Fixing Fashion: EAC releases Sustainability of the Fashion Industry Inquiry Report

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In June 2018 the Environmental Audit Committee launched its Sustainability of the Fashion Industry Inquiry. Today it published its findings in a landmark report – here’s our take on the recommendations.

Following the Sustainability of the Fashion Industry Inquiry, to which Eco-Age submitted and presented evidence, the Environmental Audit Committee (EAC) has published its landmark and incredibly significant report: ‘Fixing fashion: clothing consumption and sustainability’, calling on the Government to make fashion retailers take responsibility for the waste they create amongst other recommendations. “The way we make, use and throw away our clothes is unsustainable,” it concludes, having considered both the environmental and social cost of our clothes; textile waste and collection (the inquiry found that we buy more clothes per person in the UK than any other country in Europe); and new economic models for the fashion industry.

At Eco-Age we strongly believe that government and industry need to come together to improve the way that clothes are designed, made, retailed, used, and disposed of. As we know, the fashion industry causes significant environmental and social impacts that can only be mitigated through a more collaborative and responsible working model. Through advising government to make changes to policy, from business reporting to due diligence regulations and curriculum, we are hopeful that the fashion industry, both in the UK and abroad, can shift in a more positive direction.

The EAC, led by Mary Creagh MP, has made a series of recommendations to Government including:

  • A  charge of one penny per garment on retailers and producers that could raise £35 million to pay for better clothing collection and recycling in the UK;
  • Reforms to taxation to shift the balance of incentives in favour of reuse, repair and recycling to support responsible fashion companies;
  • Mandatory environmental targets for fashion retailers with a turnover above £36 million;
  • A penalty for fashion firms who fail to report and comply with the Modern Slavery Act;
  • Lessons on designing, creating, mending and repairing clothes should be included in the school curriculum.

We were thrilled to see such important recommendations included in the report, including many of the recommendations we made ourselves – to increase government regulation on public reporting, to incentivise brands to do better, to improve recycling infrastructure, to increase school level education, and to work with brands and laundry companies to reduce the impacts of clothing care (including microfibres). However, we still believe that legally supporting a living wage as a human right is an absolute imperative to improving both the social and environmental performance of the fashion industry, and were disappointed not to see it included.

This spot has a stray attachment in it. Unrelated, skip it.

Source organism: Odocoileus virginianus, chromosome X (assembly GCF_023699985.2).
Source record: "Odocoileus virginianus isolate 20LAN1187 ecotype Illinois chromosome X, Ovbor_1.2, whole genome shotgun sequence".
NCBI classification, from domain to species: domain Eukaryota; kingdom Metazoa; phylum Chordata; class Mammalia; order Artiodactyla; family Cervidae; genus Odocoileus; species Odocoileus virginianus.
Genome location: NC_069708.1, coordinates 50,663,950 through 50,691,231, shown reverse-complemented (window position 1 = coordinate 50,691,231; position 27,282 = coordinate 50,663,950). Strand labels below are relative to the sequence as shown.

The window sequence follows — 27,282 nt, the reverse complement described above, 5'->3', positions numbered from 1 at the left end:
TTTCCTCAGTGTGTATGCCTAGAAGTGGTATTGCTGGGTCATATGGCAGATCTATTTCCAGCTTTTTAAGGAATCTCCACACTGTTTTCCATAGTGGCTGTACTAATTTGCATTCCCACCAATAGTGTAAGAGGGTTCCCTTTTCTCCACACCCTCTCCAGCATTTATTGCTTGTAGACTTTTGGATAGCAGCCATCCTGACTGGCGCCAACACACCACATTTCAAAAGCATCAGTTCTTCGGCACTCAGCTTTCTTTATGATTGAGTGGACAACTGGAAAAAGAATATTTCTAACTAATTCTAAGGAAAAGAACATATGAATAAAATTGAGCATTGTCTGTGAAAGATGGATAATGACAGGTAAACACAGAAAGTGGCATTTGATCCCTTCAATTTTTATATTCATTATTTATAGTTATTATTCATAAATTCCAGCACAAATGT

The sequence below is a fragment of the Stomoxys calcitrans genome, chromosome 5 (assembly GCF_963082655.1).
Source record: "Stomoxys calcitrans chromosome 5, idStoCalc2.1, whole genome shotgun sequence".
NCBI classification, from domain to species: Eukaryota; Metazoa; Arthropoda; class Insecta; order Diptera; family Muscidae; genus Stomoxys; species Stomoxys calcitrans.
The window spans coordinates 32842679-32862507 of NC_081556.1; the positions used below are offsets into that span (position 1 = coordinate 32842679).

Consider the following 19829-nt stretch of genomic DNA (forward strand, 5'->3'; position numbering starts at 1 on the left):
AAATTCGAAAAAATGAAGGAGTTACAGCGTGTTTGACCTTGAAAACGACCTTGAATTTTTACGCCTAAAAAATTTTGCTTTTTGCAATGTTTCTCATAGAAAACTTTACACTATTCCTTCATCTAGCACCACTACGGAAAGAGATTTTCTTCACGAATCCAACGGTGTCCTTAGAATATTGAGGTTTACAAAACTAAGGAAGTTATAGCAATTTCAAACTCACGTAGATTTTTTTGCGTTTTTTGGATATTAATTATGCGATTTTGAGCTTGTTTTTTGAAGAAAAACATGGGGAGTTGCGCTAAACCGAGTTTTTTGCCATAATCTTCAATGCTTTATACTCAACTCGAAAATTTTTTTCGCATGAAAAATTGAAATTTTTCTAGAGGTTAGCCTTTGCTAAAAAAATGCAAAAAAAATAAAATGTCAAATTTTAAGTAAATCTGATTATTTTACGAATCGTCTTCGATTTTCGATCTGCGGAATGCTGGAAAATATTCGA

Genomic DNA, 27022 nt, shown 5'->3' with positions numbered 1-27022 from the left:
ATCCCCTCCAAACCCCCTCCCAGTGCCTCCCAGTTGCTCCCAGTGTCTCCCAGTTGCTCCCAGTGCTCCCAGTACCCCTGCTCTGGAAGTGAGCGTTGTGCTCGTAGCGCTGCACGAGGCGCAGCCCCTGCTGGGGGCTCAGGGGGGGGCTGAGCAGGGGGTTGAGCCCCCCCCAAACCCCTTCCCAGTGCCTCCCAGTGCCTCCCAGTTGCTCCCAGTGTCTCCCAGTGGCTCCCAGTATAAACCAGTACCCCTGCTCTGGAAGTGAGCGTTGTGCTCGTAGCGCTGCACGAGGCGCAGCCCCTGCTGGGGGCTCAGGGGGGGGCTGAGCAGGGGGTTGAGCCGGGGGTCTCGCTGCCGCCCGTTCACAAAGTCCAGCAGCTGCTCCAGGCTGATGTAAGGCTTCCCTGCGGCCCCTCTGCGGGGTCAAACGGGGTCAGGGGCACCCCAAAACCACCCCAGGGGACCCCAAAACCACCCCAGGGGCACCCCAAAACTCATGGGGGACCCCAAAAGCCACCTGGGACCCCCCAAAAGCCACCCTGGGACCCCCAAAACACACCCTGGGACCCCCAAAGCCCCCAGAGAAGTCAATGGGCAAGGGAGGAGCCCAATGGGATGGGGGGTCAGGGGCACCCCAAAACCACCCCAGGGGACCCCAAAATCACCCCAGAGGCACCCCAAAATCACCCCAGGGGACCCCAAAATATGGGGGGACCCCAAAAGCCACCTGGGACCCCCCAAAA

In the report, the EAC says it is concerned about the use of child labour, prison labour, forced labour and bonded labour in factories and the garment supply chain, stating that ‘fast fashions’ overproduction and overconsumption of clothing is based on the globalisation of indifference towards these manual workers.’

‘Our biggest retailers have ‘chased the cheap needle around the planet’, commissioning production in countries with low pay, little trade union representation and weak environmental protection,’ it reads. Its recommendations to Government include strengthening the Modern Slavery Act to require large companies to perform due diligence checks across their supply chains to ensure their materials and products are being produced without forced or child labour.  

It also says that the Government must change the system to end the throwaway society, noting that often it is more expensive to repair an item than buy a new one, while many of us lack the skills to perform more than basic clothing repairs. As a result, around 300,000 tonnes of textile waste ends up in household residual waste every year, piling up in landfill or being burnt in incinerators. Less than 1% of material used to produce clothing is recycled into new clothing at the end of its life. The EAC concludes that the Government should make fashion retailers take responsibility for the waste they create and reward companies that take positive action to reduce waste.

Following the release of this report, the Government is required to respond within two months.

See the full report and recommendations here.

Find out what happened when Livia Firth gave evidence during the inquiry, and read Livia’s response to the EAC’s interim report.

Read more about the Living Wage Report and the damaging impact of fast fashion industry.